He also warned: “The limited reform of fares and ticketing is a missed opportunity. It leaves operators with one arm tied and passengers’ expectations unmet.
“To bring commuters back to public transport after the pandemic, it will be critical to move to a ticketing system with clarity, flexibility and cost-effectiveness at its core.”
However, Mr Shapps hailed the reshaping of the rail system which will see control of trains and track brought under a new public sector body named Great British Railways.
He said it would deliver trains running on time, though, he admitted that passengers would have to wait a while for such greater punctuality.
GBR will own and manage rail infrastructure, issue contracts to private firms to run trains, set most fares and timetables, and sell tickets.
It will absorb Network Rail in a bid to end the current “blame-game system” between train and track operations when disruption occurs.
Operators will be incentivised to run high-quality services and increase passenger numbers.
Great British Railways established in 2023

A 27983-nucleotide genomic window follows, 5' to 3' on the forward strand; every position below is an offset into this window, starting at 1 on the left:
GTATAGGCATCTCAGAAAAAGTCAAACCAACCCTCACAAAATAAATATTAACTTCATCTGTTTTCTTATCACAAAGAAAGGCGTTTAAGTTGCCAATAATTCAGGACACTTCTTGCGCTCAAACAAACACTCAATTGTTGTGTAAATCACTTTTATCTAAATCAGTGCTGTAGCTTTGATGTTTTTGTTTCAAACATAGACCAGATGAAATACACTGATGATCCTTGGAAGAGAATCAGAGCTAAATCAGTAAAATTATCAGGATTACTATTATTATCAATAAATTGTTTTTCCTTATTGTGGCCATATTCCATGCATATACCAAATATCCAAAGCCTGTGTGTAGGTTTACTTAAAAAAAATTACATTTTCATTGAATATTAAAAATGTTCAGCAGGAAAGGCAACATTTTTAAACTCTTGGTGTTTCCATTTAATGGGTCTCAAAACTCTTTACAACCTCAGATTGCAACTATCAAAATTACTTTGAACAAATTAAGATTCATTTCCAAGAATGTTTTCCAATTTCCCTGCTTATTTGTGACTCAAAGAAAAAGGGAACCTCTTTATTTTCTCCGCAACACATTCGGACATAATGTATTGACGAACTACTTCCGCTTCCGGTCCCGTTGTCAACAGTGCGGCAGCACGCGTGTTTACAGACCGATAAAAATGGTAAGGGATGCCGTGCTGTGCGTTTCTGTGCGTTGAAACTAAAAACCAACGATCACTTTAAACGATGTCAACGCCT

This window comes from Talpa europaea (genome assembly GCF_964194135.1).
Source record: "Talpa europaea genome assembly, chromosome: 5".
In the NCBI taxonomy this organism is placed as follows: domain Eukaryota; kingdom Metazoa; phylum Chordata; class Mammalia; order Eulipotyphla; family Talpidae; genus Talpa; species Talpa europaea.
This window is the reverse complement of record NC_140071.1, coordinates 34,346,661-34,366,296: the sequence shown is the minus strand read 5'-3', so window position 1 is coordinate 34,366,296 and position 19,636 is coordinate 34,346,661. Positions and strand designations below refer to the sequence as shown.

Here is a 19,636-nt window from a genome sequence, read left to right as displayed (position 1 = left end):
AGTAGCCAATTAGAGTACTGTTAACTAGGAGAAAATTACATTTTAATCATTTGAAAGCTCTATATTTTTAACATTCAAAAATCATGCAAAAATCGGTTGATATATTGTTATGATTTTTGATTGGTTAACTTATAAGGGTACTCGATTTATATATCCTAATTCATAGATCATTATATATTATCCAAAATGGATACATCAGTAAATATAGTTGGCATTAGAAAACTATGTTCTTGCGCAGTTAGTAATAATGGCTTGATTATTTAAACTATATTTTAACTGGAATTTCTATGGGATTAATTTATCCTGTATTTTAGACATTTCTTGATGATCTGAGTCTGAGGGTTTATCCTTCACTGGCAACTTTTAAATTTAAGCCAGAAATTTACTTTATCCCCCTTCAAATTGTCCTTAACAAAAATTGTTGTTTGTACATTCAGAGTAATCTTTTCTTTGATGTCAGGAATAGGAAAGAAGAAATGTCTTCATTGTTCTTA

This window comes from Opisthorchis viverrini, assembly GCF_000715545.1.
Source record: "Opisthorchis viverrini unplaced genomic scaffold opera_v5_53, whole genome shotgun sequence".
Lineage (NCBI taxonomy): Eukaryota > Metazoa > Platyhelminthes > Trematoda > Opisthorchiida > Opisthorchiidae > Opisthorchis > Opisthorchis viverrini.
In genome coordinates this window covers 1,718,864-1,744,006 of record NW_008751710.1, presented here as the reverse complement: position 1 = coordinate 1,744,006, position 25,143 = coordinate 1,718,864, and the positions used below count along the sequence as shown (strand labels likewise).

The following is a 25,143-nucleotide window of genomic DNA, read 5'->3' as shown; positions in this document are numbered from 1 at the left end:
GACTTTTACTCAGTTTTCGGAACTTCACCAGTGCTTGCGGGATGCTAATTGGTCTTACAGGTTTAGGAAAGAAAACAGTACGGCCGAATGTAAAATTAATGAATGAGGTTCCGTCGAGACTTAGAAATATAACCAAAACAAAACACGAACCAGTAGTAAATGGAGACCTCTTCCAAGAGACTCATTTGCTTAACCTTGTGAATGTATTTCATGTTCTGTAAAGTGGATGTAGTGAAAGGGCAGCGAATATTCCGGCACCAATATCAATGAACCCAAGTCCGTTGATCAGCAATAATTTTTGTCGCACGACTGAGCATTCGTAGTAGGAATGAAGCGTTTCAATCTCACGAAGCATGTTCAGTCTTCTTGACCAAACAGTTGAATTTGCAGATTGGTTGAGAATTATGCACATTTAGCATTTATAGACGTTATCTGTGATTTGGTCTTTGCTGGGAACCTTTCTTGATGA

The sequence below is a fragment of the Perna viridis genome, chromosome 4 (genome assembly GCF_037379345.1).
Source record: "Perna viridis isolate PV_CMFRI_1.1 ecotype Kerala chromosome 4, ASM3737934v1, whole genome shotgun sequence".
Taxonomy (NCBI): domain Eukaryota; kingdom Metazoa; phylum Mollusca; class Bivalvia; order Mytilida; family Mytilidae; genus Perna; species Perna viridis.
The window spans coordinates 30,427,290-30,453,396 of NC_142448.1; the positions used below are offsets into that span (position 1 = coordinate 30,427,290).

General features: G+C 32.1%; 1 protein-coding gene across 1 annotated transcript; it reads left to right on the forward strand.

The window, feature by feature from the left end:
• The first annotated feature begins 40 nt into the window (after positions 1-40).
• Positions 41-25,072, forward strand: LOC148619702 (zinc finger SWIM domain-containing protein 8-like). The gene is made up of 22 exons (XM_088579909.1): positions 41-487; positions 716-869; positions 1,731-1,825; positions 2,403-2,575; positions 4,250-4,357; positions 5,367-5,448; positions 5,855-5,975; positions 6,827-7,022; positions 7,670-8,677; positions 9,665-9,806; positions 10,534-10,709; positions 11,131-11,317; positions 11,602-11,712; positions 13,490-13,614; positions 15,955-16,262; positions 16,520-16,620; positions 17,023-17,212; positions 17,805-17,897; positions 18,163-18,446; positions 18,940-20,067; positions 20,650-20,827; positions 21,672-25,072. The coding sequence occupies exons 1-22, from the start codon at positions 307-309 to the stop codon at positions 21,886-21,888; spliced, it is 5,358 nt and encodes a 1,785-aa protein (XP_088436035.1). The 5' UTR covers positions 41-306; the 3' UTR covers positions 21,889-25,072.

However, GBR is not expected to be established until 2023.
Some reforms will come in within weeks including flexible season tickets, offering savings on certain routes for people who travel to work two or three times a week.
These will go on sale on June 21 for use seven days later.
Mr Shapps told BBC Breakfast: “People will start to see the benefits straightaway but I can’t pretend that suddenly, instantly just because we changed the name, the trains will suddenly run on time.
“That is going to take time to happen because the structures will take new time to get into place.
“But there is a downpayment with the flexible season tickets, there is a better way of running our railways…Great British Railways will become a brand which is trusted and known and actually has some control over what is happening on the railway which is something that has been missing for a lot of years.”